Stanley talks a lot about Toronto, but he's not interested in remaking St. Louis in his former hometown's image. Rather, he wants to infuse the thought processes of a successful 21st-century city into the brain of a city still mired in the setbacks of the mid-20th century. Stanley flips through slides of Toronto to illustrate a few key points. Surface parking lots are not allowed -- same with drive-throughs.

"I have a philosophy," jokes Stanley as he displays an image of a Toronto walk-up doughnut stand. "If you can't get out of your car to buy a doughnut, you should probably not be eating it."

Toronto requires that a percentage of big buildings be devoted to retail space and provide bicycle parking, showers for cycling workers, public art and daycare facilities.

"Rollin was very much looking towards the public interest," recalls Lawrence Zucker, vice president of corporate development at Osmington Inc., a Toronto-based real estate investment company. "Rollin, from his experience, can convince you that it makes sense to put a little bit more money into something that you might not see the reward or return on right away."

It hasn't been that way in St. Louis. Developers have been given carte blanche when they bring proposals to city hall. St. Louis politicians have long portrayed any new construction, be it a strip mall, a fast-food restaurant or high-rise public housing, as a sign of progress and success. Stanley's goal is to push architects and developers to design better buildings in logical locations. But that's like turning an ocean liner in a pond.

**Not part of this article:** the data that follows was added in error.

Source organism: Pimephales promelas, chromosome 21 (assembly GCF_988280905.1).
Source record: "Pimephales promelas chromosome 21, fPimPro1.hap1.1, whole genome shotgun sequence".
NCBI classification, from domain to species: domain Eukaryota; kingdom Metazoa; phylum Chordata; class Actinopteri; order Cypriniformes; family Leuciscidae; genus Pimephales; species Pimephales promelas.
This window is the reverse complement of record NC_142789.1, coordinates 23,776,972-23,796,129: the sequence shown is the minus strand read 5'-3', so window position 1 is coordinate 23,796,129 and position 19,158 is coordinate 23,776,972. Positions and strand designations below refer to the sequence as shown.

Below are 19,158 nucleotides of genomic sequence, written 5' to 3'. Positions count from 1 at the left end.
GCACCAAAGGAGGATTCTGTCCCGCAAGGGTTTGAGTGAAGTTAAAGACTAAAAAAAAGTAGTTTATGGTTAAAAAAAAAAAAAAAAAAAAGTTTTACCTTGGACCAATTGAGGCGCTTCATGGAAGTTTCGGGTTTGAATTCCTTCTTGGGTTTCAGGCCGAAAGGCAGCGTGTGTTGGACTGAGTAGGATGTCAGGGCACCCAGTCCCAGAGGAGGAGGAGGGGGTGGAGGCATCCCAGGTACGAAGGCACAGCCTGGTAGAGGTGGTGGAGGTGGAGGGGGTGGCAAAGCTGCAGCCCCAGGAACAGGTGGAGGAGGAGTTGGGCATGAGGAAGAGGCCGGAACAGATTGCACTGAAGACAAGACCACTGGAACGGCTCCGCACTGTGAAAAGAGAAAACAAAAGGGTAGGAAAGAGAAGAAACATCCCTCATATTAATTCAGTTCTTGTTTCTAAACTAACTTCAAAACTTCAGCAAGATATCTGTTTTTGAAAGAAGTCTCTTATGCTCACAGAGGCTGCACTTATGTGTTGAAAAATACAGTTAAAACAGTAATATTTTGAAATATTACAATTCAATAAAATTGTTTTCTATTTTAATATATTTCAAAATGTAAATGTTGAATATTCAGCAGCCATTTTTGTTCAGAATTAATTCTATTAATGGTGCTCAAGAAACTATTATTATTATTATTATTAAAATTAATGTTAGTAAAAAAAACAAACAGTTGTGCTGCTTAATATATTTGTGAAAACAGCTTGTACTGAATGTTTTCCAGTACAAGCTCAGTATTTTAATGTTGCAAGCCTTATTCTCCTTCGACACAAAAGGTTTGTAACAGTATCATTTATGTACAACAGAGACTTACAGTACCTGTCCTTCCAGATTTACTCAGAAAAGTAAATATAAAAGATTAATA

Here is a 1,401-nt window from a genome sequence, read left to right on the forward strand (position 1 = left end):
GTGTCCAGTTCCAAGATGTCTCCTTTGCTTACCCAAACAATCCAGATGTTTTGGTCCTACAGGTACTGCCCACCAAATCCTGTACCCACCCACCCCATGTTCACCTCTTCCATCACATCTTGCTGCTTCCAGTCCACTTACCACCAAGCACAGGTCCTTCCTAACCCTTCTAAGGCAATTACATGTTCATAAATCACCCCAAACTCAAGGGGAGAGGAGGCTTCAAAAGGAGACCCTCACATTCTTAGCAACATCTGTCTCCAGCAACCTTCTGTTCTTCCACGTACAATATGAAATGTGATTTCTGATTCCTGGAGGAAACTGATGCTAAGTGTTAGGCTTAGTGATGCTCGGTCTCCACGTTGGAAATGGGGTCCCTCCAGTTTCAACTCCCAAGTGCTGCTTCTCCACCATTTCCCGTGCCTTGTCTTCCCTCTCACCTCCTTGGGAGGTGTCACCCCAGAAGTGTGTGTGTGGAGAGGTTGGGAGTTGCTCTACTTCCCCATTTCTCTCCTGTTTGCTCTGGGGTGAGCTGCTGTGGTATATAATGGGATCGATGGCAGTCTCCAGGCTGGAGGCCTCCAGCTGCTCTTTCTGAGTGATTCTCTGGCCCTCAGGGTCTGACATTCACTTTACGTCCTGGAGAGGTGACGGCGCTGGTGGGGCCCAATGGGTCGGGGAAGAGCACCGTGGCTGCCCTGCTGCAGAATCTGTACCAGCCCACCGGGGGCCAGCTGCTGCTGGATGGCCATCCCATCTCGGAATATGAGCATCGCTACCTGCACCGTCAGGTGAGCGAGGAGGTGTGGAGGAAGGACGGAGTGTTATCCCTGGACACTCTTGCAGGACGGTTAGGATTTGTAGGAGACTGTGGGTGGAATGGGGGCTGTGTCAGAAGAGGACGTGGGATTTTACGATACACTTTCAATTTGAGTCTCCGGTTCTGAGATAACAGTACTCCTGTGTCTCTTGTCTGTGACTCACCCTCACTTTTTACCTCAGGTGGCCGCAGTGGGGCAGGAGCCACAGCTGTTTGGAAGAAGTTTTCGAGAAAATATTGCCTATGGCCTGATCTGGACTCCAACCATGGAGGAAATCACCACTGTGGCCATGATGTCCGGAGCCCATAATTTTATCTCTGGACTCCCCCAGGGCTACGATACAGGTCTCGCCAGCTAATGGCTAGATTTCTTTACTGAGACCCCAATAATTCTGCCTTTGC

"What he's got in St. Louis that he didn't have here is an incredible challenge," says Stanley's friend and colleague Stan Makuch, a Toronto lawyer. "And that's what he rises to."

At the A.G. Edwards forum, Rollin Stanley is praising traffic jams. "Congestion is a good thing," he says adamantly. "Some people might not believe that. But think about any city that you like and compare it to here. Chicago is congested. Boston, Seattle, they're all congested. You've got to look at the street patterns, and one-way streets are a disaster. They kill retail.

"Density, to some people in St. Louis, is a four-letter word," he adds.